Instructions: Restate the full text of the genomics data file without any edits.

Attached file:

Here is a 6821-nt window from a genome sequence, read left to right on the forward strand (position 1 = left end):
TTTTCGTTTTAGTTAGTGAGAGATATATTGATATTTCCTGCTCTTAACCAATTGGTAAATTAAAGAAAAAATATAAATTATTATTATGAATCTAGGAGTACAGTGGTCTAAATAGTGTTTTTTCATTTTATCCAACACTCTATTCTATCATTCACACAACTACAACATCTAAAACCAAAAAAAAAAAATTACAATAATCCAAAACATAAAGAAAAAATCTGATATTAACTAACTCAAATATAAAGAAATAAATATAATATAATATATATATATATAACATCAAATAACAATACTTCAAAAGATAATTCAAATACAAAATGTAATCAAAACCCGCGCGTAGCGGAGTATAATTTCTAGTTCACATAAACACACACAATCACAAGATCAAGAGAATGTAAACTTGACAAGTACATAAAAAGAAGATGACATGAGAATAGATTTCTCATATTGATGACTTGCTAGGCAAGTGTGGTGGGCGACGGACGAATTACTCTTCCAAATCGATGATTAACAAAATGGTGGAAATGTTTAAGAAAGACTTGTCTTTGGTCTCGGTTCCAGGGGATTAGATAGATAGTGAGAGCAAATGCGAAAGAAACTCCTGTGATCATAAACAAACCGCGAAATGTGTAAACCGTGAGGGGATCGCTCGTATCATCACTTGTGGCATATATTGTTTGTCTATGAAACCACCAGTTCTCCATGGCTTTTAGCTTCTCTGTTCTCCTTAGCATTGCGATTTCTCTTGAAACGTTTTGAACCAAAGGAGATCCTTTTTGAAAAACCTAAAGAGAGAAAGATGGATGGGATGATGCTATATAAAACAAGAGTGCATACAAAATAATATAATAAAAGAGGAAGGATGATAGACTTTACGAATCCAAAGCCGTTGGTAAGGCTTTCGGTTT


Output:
Here is a 6821-nt window from a genome sequence, read left to right on the forward strand (position 1 = left end):
TTTTCGTTTTAGTTAGTGAGAGATATATTGATATTTCCTGCTCTTAACCAATTGGTAAATTAAAGAAAAAATATAAATTATTATTATGAATCTAGGAGTACAGTGGTCTAAATAGTGTTTTTTCATTTTATCCAACACTCTATTCTATCATTCACACAACTACAACATCTAAAACCAAAAAAAAAAAATTACAATAATCCAAAACATAAAGAAAAAATCTGATATTAACTAACTCAAATATAAAGAAATAAATATAATATAATATATATATATATAACATCAAATAACAATACTTCAAAAGATAATTCAAATACAAAATGTAATCAAAACCCGCGCGTAGCGGAGTATAATTTCTAGTTCACATAAACACACACAATCACAAGATCAAGAGAATGTAAACTTGACAAGTACATAAAAAGAAGATGACATGAGAATAGATTTCTCATATTGATGACTTGCTAGGCAAGTGTGGTGGGCGACGGACGAATTACTCTTCCAAATCGATGATTAACAAAATGGTGGAAATGTTTAAGAAAGACTTGTCTTTGGTCTCGGTTCCAGGGGATTAGATAGATAGTGAGAGCAAATGCGAAAGAAACTCCTGTGATCATAAACAAACCGCGAAATGTGTAAACCGTGAGGGGATCGCTCGTATCATCACTTGTGGCATATATTGTTTGTCTATGAAACCACCAGTTCTCCATGGCTTTTAGCTTCTCTGTTCTCCTTAGCATTGCGATTTCTCTTGAAACGTTTTGAACCAAAGGAGATCCTTTTTGAAAAACCTAAAGAGAGAAAGATGGATGGGATGATGCTATATAAAACAAGAGTGCATACAAAATAATATAATAAAAGAGGAAGGATGATAGACTTTACGAATCCAAAGCCGTTGGTAAGGCTTTCGGTTT